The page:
Being a disciple of Jesus is one of my greatest joys, but making disciples of Jesus is one of my deepest fears. In other words, I am a cross cultural worker who is scared of evangelism. God does have a sense of humor, doesn’t he?
When we were sent off to the field with the Great Commission ringing in our ears, I secretly assigned all of that disciple making business to my outgoing, theologian husband. I’m more of a behind-the-scenes kind of gal, I reasoned. Plus my medical training makes me better equipped for practical, hands-on kinds of ministries. I feel much more competent bandaging a festering wound than trying convince someone to become a Christian.
My fear of making disciples has roots in the harmful history of colonization and the political overtones of evangelism in the U.S. In addition, I’m insecure about my lack of preaching abilities and have a deep aversion to confrontation. I remember an experienced cross cultural worker once told me that hungry people don’t need to hear the gospel, they just need to be fed. That resonated with me as I felt called by Jesus to meet the practical needs of His people overseas. I figured God would bring someone else along to preach the gospel.
So imagine my surprise when my husband decided to use his COVID-supplied free time to write a Bible study series on evangelism! I tried to appear calm as he excitedly laid out his talking points. I was ashamed to tell him how terrifying this topic was to me. So, trying to be a good wife, I read his drafts and listened to his plans.
The first point that jumped off the page was that the Great Commission is more accurately translated not as “go and make disciples” but as “in your going, make disciples.” This is not a command to go and do something marvelous or heroic. This is advice to take your everyday life and infuse it with the good news of the gospel. Jesus spent much of his ministry meeting the felt needs of those around him. I can communicate his message by doing likewise.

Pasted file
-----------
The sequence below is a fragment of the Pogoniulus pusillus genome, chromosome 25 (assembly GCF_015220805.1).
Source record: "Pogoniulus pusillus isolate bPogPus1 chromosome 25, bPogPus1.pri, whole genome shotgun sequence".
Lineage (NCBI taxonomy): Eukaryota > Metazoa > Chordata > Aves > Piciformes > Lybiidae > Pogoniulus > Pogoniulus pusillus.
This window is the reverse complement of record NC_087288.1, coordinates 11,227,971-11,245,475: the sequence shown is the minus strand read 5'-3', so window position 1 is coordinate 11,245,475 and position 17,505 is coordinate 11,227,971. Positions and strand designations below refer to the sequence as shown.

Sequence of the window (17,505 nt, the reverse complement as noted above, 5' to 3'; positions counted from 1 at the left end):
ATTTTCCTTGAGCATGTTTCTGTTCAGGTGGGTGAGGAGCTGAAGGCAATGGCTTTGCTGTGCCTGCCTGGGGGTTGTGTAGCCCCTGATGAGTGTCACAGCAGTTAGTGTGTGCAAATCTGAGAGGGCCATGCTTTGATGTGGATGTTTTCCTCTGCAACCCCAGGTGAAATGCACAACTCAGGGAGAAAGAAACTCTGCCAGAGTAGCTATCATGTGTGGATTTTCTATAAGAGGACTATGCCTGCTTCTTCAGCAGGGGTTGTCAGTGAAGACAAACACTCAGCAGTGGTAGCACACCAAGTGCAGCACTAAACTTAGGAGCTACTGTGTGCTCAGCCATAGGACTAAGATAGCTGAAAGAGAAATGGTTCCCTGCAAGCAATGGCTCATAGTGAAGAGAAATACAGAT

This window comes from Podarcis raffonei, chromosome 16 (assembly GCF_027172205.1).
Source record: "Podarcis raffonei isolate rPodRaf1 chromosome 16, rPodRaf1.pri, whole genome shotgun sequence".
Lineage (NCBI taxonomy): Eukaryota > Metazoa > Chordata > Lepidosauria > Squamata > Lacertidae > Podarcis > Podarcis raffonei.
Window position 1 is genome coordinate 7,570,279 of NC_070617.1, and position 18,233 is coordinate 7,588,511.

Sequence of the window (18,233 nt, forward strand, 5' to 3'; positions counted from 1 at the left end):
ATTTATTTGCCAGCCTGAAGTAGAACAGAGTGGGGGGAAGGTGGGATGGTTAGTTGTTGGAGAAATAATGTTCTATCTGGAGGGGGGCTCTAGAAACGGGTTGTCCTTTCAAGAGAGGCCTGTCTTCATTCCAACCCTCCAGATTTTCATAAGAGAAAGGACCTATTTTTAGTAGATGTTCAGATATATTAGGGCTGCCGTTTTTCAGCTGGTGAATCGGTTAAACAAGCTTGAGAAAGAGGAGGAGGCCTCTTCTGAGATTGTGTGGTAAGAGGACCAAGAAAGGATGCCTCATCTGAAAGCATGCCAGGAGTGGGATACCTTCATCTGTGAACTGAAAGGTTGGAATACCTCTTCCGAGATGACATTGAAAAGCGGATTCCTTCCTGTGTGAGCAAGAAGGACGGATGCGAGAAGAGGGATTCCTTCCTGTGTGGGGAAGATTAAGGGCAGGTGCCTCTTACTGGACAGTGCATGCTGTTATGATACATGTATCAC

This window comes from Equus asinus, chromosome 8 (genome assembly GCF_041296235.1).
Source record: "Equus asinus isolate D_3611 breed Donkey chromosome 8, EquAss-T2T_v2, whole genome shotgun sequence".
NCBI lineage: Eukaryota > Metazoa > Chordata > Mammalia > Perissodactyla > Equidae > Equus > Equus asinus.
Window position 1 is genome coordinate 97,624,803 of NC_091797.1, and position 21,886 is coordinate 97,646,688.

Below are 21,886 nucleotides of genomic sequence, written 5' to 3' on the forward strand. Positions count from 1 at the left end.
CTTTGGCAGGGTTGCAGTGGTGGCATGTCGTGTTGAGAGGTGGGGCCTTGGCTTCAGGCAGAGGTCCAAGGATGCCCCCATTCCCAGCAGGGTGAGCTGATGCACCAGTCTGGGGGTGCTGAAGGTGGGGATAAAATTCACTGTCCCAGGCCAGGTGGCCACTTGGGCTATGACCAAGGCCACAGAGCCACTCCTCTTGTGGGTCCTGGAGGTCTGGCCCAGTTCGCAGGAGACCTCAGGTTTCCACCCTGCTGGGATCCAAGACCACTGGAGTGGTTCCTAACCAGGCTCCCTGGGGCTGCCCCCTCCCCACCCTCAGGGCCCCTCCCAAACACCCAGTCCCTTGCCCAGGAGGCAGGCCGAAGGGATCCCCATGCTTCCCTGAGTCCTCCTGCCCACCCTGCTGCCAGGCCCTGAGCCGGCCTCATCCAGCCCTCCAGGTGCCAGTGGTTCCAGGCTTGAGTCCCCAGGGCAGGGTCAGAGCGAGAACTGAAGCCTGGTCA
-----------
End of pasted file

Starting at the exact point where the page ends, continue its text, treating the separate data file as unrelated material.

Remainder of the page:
So as I’m tending to the sick, I am pointing to the Great Physician. When I’m visiting a widow, I am sharing about God’s love for the least of these. As I pause to pray before a meal, I am bearing witness to the fact that all that I have comes from God. My disciple-making is not contingent on eloquent arguments or powerful words from a pulpit. Instead I can follow the wisdom of Leslie Newbigin, who said, “Live your life in such a way that people ask you questions to which the gospel is the answer.”
As I worked through my husband’s notes on evangelism, God began to redeem my understanding of this loaded word. I was still wrestling with these new realizations when I read the theme for this week: “Disciple.” And, to be honest, my first response was a flash of guilt. I can’t point to anyone that I’m actively discipling. Then came the excuses. Finally came the truth: I’m not making disciples because I’m not trying to make disciples.
I firmly believe that God’s love is communicated more clearly in actions rather than words. And I’m learning that I can be an evangelist by living a life of sacrifice and service like Jesus did. Yet, there is no getting around the fact that Jesus does call us all to make disciples and that at some point words are necessary to “give the reason for the hope that you have” (1 Peter 3:15).
Like Moses, I want to say “Pardon your servant, Lord. I have never been eloquent… I am slow of speech and tongue.… Please send someone else” (Exodus 4:10, 13). And I hear the Lord’s response to Moses ringing true even for me, “Who gave human beings their mouths?… Who gives them sight?… Is it not I, the Lord? Now go; I will help you speak and will teach you what to say” (Exodus 4:11-12).
These verses drove me to my knees, praying,
Oh Lord, please forgive me for running away from your calling to make disciples. Thank you for demystifying evangelism for me. Thank you for reminding me that even Moses felt inadequate. I praise you as the Creator God who knit me together in my mother’s womb and gave me the gift of speech. I trust you to supply me with the words that I need to point people to you. Please show me how to be a disciple maker as I go about my life today. Amen
Is the call to make disciples overwhelming for anyone else out there? How have you seen God use you to disciple others despite your weaknesses and fears?